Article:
Thursday, December 16, 2010

Piltdown Man

Just for those of you that might not have heard of this, here's how scientific fraud can put us back years. it also seems to be an episode from which little has been learned.

Whoever perpetrated the crime, it is considered to be one of the most damaging scientific hoaxes of all time, because it set the development of evolutionary theory back for years while researchers labored pointlessly to integrate a fake skull into the fossil record.

From The Skeptic's Dictionary, which rather amused me considering the stance there on other matters (I put the bold bit there):

Because of the public nature of science and the universal application of its methods, and because of the fact that the majority of scientists are not crusaders for their own untested or untestable prejudices, as many pseudoscientists are, whatever errors are made by scientists are likely to be discovered by other scientists. The discovery will be enough to get science back on track. The same can't be said for the history of quacks and pseudoscientists where errors do not get detected because their claims are not tested properly. And when critics identify errors, they are ignored by true believers.

Scientists were fooled by this hoax for 40 years, until the weight of other finds finally drove some of them to take a close look at the skull itself, and find out it was a fake. One can hope things might work faster in this Internet age.


Neal Asher said...

The whole problem with the world is that fools and fanatics are always so certain of themselves, but wiser people so full of doubts.
-- Bertrand Russell

The fact that an opinion has been widely held is no evidence whatever that it is not utterly absurd; indeed in view of the silliness of the majority of mankind, a widespread belief is more likely to be foolish than sensible.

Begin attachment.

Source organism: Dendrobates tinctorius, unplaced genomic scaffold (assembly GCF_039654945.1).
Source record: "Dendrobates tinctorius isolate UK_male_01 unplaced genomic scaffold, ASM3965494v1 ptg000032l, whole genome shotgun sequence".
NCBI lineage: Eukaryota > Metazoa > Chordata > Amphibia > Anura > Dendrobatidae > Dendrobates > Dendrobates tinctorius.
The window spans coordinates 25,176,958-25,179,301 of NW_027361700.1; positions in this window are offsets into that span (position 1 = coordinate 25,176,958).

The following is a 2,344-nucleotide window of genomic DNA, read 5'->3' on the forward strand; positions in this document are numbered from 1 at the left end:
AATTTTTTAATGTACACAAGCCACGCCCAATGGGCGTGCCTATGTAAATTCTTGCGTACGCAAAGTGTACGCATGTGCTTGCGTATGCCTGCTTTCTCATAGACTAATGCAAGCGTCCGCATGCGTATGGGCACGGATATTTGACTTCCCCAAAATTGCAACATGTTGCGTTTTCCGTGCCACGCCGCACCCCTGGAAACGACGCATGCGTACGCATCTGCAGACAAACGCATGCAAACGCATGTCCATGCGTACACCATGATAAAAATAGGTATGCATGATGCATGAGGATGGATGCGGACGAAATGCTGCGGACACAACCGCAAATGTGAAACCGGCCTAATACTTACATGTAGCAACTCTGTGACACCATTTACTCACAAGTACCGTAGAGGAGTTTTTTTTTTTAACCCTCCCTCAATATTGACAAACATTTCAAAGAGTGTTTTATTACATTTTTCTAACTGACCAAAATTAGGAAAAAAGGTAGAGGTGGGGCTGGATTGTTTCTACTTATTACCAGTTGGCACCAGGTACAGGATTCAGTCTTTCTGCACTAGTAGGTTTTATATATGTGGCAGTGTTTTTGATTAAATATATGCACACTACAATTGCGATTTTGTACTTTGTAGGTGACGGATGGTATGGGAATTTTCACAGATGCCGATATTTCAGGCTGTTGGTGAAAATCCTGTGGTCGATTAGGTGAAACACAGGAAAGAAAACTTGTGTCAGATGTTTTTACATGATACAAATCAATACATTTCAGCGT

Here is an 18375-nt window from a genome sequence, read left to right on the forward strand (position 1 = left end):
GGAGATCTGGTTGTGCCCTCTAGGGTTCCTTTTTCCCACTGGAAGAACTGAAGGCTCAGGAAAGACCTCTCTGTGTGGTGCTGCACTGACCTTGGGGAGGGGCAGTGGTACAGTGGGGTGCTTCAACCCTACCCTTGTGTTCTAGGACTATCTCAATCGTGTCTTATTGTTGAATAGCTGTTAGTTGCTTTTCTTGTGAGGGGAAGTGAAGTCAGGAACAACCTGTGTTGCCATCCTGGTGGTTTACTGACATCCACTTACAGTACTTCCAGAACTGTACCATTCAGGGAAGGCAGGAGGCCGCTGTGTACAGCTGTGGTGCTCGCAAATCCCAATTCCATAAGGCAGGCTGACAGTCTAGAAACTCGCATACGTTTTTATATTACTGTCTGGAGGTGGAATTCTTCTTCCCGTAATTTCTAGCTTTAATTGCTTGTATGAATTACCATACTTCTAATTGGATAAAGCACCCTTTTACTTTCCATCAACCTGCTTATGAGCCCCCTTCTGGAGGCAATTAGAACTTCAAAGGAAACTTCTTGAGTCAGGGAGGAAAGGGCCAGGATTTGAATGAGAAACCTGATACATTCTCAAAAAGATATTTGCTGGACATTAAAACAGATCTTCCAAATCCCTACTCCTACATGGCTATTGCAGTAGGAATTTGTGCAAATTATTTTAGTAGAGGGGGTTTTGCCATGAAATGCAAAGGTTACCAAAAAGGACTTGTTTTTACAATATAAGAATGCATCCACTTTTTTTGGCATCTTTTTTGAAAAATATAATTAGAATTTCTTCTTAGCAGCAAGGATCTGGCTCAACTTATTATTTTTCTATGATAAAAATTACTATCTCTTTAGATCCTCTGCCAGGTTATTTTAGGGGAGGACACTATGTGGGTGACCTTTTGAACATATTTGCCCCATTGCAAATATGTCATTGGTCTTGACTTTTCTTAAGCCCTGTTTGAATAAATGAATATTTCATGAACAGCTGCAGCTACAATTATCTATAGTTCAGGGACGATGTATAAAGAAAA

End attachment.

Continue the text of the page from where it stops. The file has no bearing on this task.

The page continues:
-- Bertrand Russell

Study the past if you would define the future.
-- Confucius

Doubt is not a pleasant condition, but certainty is absurd.
-- Voltaire

Hitch said...

I remember reading about the Piltdown Man when I was, oh I dunno, about 10. It was in the Hamlyns book of How, when or where...

It fascinated me even at that age how scientists and the general public as a whole can be taken in by these kinds of things. I guess I got skeptical around that age!

Neal Asher said...

Skeptical is good. All real scientists know that. The other direction is reliance on 'authority' and plain faith. On which subject, I notice Pat Condell has another rant up:

vaudeviewgalor raandisisraisins said...

forget that guy, he never would've amounted to anything.

how about this for hitting a brick wall frontal lobe first?

vaudeviewgalor raandisisraisins said...

drone spuds on the move:

this goes on and on, it starts off that there is a problem to be in another country,
getting blown up.

get out of the country, duh!! there is such a bloodthirsty need for the military industrial complex cha-ching machine in the u.s.s.a. that 'common sense' gets shit on as unpatriotic. not as bad as it was a few years ago, but still. obummer.

Hitch said...

Wow that pat guy is comedy gold. Don't get me wrong, I am not a religous person, far to complicated for that! But he makes me laugh as much as the opposing forces he takes the piss out of.

I am hoping his rant on respect is ironic.

I guess I am skeptical on both sides of the coin when it comes to either outright denial or blind faith.

BTW, Off topic but... Dare I link this in here as it has you all over it :) I am really interested in your view for obvious reasons once you read the post.

Neal Asher said...

That's something I'll have to think about more when I've woken up a bit more, Hitch. It's also something I haven't really thought about enough (author in denial?). Initial thought: being able to copy the book three times is not like lending a paper book, it's more like copying a paper book and lending out three separate copies of it. Yes, more thought required.

Neal Asher said...

The Harry Potter door was interesting, Vaude, but not as much as that speech. I like this: a singing greetings card has more computing power that the entire US navy (or airforce?) had in the 1960s.

And yes, we shouldn't be in those countries. It's bloody ridiculous.

Hitch said...

"That's something I'll have to think about more when I've woken up a bit more, Hitch." -

Woke up yet Neal? :)